10. Like me, Viola loves small-town life. There’s nothing like knowing that if you go out, you’re probably going to run into someone you know.

9. Appreciation for the human form: Viola acknowledges beauty everywhere. Luscious and curvy, spare and lithe, blonde, red, white, black, male, female. Viola hasn’t come across a trans person yet, but I believe she doesn’t care. If they’re rocking their look, she sees it and it rocks her world.

8. Yes. That’s right. Viola saw that. I love someone who’s paying attention.

7. Architecture turns her on. Viola is aware and appreciative of buildings and interior design.

6. Pastries. I love a woman unafraid to scarf baked goods at a stakeout. Or take them to an interrogation. Hell, I love any woman who loves muffins the way I do.

5. Viola is polite (most of the time). Even if she won’t eat your pot brownies, she appreciates that you offered her one.

4. BFE! Viola is your Best Friend Ever. She’s got your back, whether it is getting you out of jail or supporting you at your latest book signing.

3. Ooodles of self-esteem. Viola is okay on her own. Family and friends are great; romance is fun; but at the end of the day, she can–and wants to–take care of herself.

2. Someone finally agrees with me that a beverage that “smells vaguely of rotten mulch,” should not be imbibed.

1.  The girl really knows how to turn a fork into a weapon.


Catch this amazing character in book 2, coming soon to audiobook!



Reading Aloud: Tips Prepared for The Braille Institute of Santa Barbara

As part of the Library Week Open House, I’ll be speaking at the Braille Institute of Santa Barbara about being an audiobook narrator. The interview and discussion are open to the public, and if you’re at loose ends Thursday afternoon, please drop by!



The institute asked me to write up three tips for reading aloud to kids and adults, and I figured why not share them with my blog peeps, too?

Three Tips for Reading Out Loud to Kids

1) Repetition: Kids (of all ages) love repetition. This is why we love to sing along with the chorus; it may be why it is such fun to hear a favorite quote from a movie and be able to blurt out the next line! We love it when we can anticipate language, and then get the reward of hearing what we wanted to hear. So when reading to kids, find the repetition and make it dramatic. If possible….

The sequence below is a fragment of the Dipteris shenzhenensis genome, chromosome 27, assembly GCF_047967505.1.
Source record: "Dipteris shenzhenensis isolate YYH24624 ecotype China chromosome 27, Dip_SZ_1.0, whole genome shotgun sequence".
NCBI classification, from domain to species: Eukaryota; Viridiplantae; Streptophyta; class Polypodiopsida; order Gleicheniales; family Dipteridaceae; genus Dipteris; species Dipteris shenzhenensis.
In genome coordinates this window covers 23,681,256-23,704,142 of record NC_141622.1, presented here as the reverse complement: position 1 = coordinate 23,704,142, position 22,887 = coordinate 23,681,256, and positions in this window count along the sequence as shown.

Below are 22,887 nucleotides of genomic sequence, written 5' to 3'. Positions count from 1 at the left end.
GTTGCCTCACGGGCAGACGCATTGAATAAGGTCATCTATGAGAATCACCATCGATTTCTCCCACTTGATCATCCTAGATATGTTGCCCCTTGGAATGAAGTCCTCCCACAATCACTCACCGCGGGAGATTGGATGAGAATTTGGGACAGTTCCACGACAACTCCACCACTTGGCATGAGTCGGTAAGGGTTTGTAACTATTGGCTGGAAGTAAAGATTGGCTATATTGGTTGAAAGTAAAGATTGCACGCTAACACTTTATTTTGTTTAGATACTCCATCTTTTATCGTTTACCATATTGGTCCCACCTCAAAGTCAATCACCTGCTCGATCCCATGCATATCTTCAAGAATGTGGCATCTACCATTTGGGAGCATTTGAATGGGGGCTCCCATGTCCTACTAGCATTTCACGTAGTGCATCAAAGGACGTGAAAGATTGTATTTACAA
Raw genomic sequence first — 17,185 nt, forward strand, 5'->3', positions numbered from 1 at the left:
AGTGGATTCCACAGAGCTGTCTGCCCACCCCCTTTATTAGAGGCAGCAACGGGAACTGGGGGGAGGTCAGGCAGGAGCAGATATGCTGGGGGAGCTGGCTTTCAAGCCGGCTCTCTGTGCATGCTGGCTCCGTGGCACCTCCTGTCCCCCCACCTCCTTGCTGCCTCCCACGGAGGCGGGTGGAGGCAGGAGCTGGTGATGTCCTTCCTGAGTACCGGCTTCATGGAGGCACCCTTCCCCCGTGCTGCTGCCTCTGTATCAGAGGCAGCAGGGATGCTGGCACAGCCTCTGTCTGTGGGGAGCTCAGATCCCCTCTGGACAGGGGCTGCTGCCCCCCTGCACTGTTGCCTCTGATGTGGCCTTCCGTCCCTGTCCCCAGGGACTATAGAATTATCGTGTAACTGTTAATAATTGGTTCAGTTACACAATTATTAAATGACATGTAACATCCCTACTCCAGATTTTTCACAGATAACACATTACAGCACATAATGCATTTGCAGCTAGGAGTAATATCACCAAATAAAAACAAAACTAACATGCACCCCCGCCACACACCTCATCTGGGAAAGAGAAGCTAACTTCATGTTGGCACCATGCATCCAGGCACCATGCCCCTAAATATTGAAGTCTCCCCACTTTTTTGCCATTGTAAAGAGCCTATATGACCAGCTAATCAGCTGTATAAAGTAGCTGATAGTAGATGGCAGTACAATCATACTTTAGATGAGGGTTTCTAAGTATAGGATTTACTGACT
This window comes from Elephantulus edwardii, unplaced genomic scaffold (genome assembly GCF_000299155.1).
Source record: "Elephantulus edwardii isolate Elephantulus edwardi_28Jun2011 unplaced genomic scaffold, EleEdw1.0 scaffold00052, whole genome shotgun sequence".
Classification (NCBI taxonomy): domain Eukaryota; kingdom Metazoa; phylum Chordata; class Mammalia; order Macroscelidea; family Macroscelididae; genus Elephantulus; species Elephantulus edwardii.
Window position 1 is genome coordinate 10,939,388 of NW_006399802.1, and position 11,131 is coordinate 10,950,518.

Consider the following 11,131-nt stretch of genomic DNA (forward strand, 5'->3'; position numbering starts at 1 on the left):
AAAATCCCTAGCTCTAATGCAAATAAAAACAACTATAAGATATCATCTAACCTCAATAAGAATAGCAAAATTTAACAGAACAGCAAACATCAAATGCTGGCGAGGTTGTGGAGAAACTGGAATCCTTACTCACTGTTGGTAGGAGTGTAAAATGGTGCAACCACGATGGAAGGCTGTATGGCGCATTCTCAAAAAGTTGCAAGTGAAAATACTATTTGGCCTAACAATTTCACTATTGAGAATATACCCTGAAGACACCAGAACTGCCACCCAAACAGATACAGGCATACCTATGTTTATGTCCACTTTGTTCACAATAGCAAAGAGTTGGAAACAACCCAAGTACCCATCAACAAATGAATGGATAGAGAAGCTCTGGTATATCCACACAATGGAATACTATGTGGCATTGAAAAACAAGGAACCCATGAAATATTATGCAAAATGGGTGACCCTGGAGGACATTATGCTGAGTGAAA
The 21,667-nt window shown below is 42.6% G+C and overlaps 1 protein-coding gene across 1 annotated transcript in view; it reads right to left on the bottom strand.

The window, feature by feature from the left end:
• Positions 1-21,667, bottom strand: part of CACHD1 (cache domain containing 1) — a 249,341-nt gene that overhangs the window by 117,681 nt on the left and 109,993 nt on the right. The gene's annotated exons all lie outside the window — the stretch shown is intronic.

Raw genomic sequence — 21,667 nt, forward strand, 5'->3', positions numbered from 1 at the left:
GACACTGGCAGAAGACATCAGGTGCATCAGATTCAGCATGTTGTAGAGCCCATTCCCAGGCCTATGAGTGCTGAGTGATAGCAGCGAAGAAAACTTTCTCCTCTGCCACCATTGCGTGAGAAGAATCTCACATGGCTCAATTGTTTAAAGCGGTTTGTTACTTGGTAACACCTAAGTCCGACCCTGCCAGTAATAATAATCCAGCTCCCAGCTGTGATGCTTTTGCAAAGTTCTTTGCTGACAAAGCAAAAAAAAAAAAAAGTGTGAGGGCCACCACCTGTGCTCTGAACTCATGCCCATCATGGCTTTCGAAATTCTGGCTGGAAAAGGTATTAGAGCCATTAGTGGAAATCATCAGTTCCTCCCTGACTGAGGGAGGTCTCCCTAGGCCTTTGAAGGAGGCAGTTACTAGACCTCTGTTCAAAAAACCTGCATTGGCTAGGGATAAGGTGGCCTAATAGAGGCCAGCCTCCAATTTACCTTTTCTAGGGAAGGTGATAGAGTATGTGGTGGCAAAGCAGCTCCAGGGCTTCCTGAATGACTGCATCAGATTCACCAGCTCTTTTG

2) Participation: …Encourage kids to fill in the blanks! One of my favorite, very long, Shel Silverstein poems, “Peanut Butter Sandwich” basically has a repeated “chorus” of (you guessed it) PEANUT BUTTER SANDWICH! There’s nothing more fun than saying it together, every time it comes along.

3) Attention: Reading with children is about more than an entertaining story or teaching them to read. It is about giving them your undivided attention. If you are merely reading to them because you “have to” and it is part of the “routine,” they know it. So anytime you pick up a book, be ready to give the book, and therefore your audience, your undivided attention. Take a very deep breath. Decide to do nothing else. Enjoy just that one, simple thing and do it really well – no multi-tasking! Don’t even THINK about what’s next on your list. All your energy should be on the words (maybe pictures) and your listener.

Three Tips for Reading Out Loud to Adults

1) Know your audience: Ask the person you’re reading for what they like. Do they want a performance with voices? Do they want the reader to emote? Are they trying to learn something? Do they just like the sound of your voice? This is a lovely way to talk to someone about what they need in that moment. Reading aloud to someone is a special gift of time and shared intimacy, but listeners and readers don’t always want the same thing all the time from reading. A quick check-in can ensure the interaction is pleasant for both the reader and listener.

2) Choose good material: Read something that interests both the reader and listener. You’ll enjoy reading it more if you like it, so practice being curious. If you have no interest in the material, then be fascinated with the language itself. Each word, sentence, punctuation, and context must be clear to your listener. They should be able to HEAR commas, semicolons, and parentheses.

3) Hydration: drink lots and lots of water at least 4 hours before reading for any length of time. Have warm water handy and drink it at chapter breaks. Well-hydrated vocal cords are happy vocal cords!

I can think of TONS more tips for making reading aloud more fun, but do you have any favorites? Please let me know in the comments!